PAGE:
U.S. charities, like many individuals and entities trying to raise funds for special projects, are embracing crowdfunding.
At the same time, many brand-name nonprofits are concerned that individuals unaffiliated with an organization may be the ones pitching a proposal on crowdfunding sites, depriving the charity of an opportunity to train volunteers about its mission and what it wants to tell donors.
Another issue for nonprofits is that they usually don’t know who contributes to them through crowdfunding sites, often because the sites won’t reveal names or will charge for the information. As a result, the charity is unable to build a relationship with donors to encourage them to give more.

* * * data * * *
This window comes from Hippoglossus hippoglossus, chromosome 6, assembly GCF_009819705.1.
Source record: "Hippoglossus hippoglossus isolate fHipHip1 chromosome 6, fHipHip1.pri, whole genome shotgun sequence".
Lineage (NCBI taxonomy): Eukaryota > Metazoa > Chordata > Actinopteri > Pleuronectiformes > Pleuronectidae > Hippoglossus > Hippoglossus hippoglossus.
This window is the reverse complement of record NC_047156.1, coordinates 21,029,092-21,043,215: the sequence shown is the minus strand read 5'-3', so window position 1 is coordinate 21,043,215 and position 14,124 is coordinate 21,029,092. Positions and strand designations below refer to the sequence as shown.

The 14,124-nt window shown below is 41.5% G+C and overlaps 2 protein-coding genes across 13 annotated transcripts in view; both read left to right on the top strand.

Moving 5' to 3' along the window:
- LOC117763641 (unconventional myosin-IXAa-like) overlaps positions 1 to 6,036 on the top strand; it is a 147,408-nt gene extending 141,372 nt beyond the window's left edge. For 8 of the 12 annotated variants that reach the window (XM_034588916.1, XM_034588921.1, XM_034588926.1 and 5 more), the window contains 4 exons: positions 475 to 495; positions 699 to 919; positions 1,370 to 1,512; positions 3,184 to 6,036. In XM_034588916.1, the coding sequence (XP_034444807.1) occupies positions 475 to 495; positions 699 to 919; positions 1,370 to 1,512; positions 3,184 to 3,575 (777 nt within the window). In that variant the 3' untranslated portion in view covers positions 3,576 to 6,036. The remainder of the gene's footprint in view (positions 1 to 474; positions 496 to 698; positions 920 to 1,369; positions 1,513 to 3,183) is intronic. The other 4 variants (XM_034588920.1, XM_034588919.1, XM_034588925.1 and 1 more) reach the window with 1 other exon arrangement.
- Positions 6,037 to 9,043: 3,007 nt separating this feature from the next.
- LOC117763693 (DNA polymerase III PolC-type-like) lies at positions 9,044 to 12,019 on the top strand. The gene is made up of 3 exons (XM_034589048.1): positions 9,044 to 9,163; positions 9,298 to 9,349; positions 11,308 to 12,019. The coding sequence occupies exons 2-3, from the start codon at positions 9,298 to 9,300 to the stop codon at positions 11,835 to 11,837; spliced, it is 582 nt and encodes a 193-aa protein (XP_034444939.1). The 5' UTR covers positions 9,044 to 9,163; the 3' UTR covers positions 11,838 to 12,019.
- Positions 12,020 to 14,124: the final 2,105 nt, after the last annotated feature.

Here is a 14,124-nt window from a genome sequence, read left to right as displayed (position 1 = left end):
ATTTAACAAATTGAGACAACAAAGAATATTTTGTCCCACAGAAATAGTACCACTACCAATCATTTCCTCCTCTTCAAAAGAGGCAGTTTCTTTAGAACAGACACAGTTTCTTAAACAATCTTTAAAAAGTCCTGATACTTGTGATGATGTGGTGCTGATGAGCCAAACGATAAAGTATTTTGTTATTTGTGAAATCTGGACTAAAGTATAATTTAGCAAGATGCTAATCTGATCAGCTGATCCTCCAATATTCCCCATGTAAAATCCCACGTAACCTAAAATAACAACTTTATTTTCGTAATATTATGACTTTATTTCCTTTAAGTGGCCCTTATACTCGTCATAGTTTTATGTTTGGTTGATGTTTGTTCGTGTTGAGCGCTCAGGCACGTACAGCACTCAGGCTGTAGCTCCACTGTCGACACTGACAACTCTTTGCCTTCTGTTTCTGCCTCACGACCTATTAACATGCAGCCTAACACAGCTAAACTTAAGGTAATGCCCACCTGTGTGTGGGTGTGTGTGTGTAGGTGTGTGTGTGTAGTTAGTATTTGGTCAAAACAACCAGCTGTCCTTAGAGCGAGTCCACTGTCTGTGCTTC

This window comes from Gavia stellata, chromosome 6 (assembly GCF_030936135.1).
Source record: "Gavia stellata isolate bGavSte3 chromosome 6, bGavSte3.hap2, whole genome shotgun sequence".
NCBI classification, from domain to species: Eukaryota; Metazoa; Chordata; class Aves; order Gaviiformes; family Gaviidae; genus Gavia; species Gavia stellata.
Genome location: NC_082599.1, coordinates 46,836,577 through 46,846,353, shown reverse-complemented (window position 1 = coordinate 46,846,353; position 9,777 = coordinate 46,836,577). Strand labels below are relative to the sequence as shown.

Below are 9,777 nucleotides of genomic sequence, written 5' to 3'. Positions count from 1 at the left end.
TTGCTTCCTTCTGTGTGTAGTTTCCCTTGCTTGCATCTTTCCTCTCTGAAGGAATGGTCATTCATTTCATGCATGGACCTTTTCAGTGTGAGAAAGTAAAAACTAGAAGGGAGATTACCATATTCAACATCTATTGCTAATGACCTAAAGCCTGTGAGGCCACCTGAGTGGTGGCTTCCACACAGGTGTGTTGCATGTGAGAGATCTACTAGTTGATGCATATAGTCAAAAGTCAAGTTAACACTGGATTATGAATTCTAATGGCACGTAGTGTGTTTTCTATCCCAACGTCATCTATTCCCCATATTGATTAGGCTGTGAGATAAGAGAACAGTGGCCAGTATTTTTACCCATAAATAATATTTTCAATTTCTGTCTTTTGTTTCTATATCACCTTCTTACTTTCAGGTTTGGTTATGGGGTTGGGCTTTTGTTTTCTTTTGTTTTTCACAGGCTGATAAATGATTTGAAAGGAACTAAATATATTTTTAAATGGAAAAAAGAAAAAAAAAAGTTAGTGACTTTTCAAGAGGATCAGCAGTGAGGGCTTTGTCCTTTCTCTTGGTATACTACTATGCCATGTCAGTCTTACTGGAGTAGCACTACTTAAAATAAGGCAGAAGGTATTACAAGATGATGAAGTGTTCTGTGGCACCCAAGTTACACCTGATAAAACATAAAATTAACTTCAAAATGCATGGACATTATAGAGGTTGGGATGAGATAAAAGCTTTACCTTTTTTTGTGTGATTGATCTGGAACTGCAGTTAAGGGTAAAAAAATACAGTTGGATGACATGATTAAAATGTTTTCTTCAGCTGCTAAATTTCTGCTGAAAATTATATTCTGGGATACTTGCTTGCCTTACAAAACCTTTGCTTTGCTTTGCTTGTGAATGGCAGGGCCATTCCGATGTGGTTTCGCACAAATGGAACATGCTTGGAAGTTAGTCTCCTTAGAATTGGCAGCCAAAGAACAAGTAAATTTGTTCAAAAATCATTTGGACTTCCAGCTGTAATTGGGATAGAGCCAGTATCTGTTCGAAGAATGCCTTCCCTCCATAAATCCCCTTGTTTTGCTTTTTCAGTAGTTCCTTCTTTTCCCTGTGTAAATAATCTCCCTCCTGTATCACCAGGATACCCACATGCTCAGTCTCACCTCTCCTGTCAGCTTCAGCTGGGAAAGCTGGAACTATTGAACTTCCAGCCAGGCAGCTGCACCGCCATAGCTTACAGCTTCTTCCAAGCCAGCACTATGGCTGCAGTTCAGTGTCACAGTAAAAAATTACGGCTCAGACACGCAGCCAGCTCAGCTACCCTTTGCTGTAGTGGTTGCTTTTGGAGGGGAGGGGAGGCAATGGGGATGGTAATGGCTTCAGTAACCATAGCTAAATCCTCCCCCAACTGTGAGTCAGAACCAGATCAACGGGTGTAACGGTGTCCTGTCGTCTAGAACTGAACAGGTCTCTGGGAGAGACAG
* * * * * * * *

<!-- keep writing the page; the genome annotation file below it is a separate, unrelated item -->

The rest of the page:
The Chronicle of Philanthropy reported last week from the annual SXSW Interactive festival in Austin, Texas, that two players in the crowdfunding arena had proposed best practices they would ask sites to follow.
Miriam Kagan, a senior principal at Kimbia, an online fundraising outfit, and David Neff, a digital strategist at PricewaterhouseCoopers and co-founder of Lights. Camera. Help., a nonprofit group that encourages other nonprofits to use film and video to tell their stories, offered the following guidelines: